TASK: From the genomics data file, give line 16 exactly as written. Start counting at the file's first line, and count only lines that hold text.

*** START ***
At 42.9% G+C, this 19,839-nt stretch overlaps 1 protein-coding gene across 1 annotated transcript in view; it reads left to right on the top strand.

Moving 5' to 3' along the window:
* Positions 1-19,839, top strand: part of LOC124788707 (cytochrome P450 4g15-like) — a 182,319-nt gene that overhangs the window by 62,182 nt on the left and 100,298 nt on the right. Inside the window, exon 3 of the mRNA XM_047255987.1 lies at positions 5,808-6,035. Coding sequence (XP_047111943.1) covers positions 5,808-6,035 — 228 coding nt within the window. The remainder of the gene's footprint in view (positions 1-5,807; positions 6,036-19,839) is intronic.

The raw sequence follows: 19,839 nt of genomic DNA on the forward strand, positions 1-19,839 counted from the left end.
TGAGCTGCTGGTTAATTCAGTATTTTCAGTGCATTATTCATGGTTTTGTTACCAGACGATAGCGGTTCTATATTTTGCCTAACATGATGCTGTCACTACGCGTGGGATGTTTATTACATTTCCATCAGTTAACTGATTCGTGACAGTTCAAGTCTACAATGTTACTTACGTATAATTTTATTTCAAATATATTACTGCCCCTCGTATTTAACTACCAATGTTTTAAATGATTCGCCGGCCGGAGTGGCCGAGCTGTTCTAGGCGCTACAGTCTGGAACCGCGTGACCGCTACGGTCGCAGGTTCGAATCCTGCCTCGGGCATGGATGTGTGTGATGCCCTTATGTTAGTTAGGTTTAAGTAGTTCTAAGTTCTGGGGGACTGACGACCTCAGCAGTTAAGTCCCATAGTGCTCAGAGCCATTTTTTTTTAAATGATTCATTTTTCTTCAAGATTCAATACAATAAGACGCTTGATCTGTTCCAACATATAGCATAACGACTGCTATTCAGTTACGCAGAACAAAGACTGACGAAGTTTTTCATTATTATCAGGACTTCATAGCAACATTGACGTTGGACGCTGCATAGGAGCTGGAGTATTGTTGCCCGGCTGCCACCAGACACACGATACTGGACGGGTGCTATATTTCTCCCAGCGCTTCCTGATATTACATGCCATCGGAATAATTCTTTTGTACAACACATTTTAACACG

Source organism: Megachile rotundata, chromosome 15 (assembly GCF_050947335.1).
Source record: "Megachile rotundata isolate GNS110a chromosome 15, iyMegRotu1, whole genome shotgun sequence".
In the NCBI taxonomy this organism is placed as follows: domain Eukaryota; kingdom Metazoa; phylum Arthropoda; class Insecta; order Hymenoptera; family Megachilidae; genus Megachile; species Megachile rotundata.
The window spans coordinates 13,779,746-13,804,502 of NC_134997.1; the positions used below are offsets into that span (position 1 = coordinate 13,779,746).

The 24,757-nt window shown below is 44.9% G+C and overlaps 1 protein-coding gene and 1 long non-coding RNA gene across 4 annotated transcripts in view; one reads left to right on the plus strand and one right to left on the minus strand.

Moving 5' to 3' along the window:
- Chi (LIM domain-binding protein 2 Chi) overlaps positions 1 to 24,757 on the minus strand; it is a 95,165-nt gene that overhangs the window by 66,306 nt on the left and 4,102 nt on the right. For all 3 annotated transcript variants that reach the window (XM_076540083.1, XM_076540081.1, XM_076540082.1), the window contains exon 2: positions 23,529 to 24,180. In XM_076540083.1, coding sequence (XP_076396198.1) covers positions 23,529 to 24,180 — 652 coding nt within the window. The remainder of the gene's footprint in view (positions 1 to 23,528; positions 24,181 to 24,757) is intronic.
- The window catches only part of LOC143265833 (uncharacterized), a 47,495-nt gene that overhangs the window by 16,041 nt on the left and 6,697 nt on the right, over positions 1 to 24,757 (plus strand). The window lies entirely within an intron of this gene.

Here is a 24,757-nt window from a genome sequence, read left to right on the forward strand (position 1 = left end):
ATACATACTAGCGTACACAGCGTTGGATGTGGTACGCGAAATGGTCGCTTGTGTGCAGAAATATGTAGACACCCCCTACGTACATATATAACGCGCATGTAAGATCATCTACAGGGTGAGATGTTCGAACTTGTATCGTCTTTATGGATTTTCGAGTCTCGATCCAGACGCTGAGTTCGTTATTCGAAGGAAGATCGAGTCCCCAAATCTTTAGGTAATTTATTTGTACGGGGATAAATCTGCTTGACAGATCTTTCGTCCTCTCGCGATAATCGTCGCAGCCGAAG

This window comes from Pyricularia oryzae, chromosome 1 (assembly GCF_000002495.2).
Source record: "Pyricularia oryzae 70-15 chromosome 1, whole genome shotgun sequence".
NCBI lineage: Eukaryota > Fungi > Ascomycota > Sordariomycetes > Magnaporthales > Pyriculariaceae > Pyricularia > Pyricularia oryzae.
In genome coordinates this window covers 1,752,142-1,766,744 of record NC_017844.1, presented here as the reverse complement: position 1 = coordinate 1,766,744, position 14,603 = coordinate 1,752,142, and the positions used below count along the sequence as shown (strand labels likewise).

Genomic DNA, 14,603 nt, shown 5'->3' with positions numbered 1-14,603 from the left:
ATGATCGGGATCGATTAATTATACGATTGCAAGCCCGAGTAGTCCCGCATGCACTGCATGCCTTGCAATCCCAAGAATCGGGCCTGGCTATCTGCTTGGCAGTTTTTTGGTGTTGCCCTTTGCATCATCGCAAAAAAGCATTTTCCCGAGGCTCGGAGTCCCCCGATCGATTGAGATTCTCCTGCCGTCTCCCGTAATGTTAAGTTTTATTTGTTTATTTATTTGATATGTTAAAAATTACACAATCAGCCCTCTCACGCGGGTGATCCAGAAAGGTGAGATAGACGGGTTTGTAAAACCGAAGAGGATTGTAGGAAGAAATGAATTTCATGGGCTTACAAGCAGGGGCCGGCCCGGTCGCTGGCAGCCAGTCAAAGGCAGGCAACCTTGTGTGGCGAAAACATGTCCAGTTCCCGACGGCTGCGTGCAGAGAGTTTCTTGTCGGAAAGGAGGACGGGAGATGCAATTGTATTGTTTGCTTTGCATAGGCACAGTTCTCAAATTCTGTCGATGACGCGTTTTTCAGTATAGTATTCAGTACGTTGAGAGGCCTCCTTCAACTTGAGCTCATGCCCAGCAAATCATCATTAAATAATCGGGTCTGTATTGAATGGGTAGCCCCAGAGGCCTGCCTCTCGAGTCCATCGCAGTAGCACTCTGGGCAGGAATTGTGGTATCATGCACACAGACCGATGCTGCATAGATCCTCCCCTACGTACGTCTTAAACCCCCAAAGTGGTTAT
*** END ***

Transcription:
This window comes from Pyricularia oryzae, chromosome 1 (assembly GCF_000002495.2).